FBI provided further data related to Email Account Compromise, according to the feds, the number of business email account (BEC) and email account compromise (EAC) scam incidents worldwide reached 78,000 between October 2013 and May 2018.
“Business E-mail Compromise (BEC)/E-mail Account Compromise (EAC) is a sophisticated scam targeting both businesses and individuals performing wire transfer payments.” reads the announcement published by the FBI.
“The scam is frequently carried out when a subject compromises legitimate business e-mail accounts through social engineering or computer intrusion techniques to conduct unauthorized transfers of funds.”
The number of BEC/EAC scams continues to grow and the techniques adopted by scammers are evolving, targeting small, medium, and large business and personal transactions.
Overall losses between October 2013 and May 2018 result in $12 billion.
According to the FBI, the number of scam incidents in the US was 41,058 resulting in $2.9 billion in losses. Feds highlighted that most of the fraudulent activities leveraged on China and Hong Kong banks as receipt of fraudulent funds.
The authorities observed that banks in the United Kingdom, Mexico, and Turkey have also been identified recently as prominent destinations for fraudulent funds.
“The scam may not always be associated with a request for transfer of funds. A variation of the scam involves compromising legitimate business e-mail accounts and requesting Personally Identifiable Information (PII) or Wage and Tax Statement (W-2) forms for employees,” reads the announcement published by the FBI.
Scammers appear very focused on the organizations in the real estate industry, from 2015 to 2017, there was an increase of 1,100% of BEC/EAC victims.
“Victims most often report a spoofed e-mail being sent or received on behalf of one of these real estate transaction participants with instructions directing the recipient to change the payment type and/or payment location to a fraudulent account. The funds are usually directed to a fraudulent domestic account which quickly disperse through cash or check withdrawals.” continue the announcement.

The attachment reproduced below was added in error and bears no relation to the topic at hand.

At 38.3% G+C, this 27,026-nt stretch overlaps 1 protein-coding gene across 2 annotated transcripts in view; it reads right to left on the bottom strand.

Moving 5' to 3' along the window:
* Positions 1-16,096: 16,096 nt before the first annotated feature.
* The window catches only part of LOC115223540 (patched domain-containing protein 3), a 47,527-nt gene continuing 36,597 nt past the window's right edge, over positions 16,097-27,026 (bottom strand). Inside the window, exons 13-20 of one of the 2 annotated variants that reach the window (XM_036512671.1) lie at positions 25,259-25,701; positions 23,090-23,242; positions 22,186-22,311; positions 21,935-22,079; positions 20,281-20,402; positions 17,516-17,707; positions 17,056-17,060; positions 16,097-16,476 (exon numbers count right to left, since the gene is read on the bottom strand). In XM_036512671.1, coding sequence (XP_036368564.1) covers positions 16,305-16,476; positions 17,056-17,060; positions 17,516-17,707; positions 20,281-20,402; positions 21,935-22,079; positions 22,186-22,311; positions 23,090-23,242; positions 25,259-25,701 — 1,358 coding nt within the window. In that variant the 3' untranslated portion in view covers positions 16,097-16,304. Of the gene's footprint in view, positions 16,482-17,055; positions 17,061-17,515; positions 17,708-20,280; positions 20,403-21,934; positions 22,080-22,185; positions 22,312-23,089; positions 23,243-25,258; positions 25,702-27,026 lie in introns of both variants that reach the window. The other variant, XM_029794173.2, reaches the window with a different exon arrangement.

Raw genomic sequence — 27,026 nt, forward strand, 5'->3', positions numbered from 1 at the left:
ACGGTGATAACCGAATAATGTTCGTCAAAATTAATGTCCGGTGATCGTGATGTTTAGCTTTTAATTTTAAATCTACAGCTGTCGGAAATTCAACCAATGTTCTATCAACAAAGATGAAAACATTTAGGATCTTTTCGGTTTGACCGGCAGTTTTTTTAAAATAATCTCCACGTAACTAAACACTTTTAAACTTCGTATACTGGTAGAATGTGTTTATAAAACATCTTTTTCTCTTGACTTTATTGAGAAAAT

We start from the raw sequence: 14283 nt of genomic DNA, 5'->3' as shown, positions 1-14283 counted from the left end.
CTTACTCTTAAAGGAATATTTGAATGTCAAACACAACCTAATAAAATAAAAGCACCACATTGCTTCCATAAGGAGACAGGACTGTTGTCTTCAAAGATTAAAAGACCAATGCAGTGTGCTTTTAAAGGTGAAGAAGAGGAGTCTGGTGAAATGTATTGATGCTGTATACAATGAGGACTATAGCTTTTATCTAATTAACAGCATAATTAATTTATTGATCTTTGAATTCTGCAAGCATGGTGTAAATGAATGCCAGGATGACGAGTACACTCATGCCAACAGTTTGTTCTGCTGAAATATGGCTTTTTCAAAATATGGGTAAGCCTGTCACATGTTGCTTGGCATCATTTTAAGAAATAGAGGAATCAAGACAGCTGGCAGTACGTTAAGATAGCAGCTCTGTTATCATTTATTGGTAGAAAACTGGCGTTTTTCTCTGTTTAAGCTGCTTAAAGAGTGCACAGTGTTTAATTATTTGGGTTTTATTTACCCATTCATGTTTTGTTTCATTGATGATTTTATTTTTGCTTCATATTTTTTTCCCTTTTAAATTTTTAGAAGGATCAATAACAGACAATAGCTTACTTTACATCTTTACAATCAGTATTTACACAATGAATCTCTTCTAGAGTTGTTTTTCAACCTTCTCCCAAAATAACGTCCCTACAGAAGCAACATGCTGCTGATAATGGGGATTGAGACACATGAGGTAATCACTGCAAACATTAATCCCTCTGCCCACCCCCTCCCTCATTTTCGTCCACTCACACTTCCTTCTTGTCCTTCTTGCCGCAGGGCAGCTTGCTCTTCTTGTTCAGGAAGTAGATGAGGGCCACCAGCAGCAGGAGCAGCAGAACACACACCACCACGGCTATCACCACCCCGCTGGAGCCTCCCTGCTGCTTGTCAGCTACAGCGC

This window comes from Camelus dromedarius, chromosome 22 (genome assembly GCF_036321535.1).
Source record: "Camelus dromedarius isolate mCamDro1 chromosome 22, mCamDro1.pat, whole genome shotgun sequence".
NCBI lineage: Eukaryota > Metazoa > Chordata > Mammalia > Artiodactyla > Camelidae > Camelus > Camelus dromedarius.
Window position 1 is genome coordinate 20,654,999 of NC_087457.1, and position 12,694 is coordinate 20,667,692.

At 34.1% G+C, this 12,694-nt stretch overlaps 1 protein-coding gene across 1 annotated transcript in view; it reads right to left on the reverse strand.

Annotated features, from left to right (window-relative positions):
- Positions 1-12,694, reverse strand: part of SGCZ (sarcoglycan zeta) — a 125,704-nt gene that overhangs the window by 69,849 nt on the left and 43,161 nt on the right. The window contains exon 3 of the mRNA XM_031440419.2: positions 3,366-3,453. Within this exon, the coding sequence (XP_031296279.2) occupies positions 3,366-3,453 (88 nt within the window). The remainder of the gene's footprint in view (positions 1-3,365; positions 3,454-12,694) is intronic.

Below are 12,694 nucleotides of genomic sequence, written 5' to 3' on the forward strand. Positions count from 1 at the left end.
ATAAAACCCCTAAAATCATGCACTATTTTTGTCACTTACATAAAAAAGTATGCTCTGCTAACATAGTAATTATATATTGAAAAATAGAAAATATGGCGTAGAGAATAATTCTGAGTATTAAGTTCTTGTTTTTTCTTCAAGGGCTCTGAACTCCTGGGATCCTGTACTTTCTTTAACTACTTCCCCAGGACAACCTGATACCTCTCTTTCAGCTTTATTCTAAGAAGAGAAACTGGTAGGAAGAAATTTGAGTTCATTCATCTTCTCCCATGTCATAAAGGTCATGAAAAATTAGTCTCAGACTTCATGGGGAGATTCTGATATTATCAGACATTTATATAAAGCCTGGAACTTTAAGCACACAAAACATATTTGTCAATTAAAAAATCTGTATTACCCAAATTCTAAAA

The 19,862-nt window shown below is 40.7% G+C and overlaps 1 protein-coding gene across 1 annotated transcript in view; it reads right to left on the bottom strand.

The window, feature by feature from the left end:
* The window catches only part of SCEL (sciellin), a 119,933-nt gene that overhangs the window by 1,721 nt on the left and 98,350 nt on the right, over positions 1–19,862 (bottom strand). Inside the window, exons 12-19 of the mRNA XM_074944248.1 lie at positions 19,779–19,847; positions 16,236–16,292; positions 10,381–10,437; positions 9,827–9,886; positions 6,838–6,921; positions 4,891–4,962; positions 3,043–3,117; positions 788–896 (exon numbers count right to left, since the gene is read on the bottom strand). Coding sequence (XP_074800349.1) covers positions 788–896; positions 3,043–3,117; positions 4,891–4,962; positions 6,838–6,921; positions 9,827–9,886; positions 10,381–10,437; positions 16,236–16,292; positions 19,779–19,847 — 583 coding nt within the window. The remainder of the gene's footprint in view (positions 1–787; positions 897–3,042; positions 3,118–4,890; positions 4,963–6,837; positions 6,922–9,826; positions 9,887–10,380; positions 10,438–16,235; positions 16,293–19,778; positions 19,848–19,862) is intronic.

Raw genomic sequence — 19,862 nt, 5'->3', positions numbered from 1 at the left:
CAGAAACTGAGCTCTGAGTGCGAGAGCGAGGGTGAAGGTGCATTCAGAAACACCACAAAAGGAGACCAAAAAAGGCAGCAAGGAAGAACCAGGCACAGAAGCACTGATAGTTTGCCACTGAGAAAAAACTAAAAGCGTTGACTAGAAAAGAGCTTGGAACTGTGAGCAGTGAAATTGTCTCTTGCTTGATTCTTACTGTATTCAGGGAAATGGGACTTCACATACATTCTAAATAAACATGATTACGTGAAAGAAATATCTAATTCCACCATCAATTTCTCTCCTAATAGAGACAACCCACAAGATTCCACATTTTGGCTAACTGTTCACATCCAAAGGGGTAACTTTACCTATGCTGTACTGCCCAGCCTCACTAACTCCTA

“The funds may also be transferred to a secondary fraudulent domestic or international account. Funds sent to domestic accounts are often depleted rapidly making recovery difficult.”
Below the BEC/EAC statistics that were shared by the FBI:
|Domestic and international incidents:||78,617|
|Domestic and international exposed dollar loss:||$12,536,948,299|
|The following BEC/EAC statistics were reported in victim complaints where a country was identified to the IC3 from October 2013 to May 2018:|
|Total U.S. victims:||41,058|
|Total U.S. victims:||$2,935,161,457|
|Total non-U.S. victims:||2,565|
|Total non-U.S. exposed dollar loss:||$671,915,009|
|The following BEC/EAC statistics were reported by victims via the financial transaction component of the IC3 complaint form, which became available in June 20163. The following statistics were reported in victim complaints to the IC3 from June 2016 to May 2018:|
|Total U.S. financial recipients:||19,335|
|Total U.S. financial recipients:||$1,629,975,562|
|Total non-U.S. financial recipients:||11,452|
|Total non-U.S. financial recipients exposed dollar loss:||$1,690,788,278|
According to a report published by TrendMicro published in January 2018, Business Email Compromise (BEC) attacks had surpassed the value of damage to enterprises in the past years and it is estimated that it could reach $ 9 billion dollars in 2018.8.
(Security Affairs – BEC, scam incidents)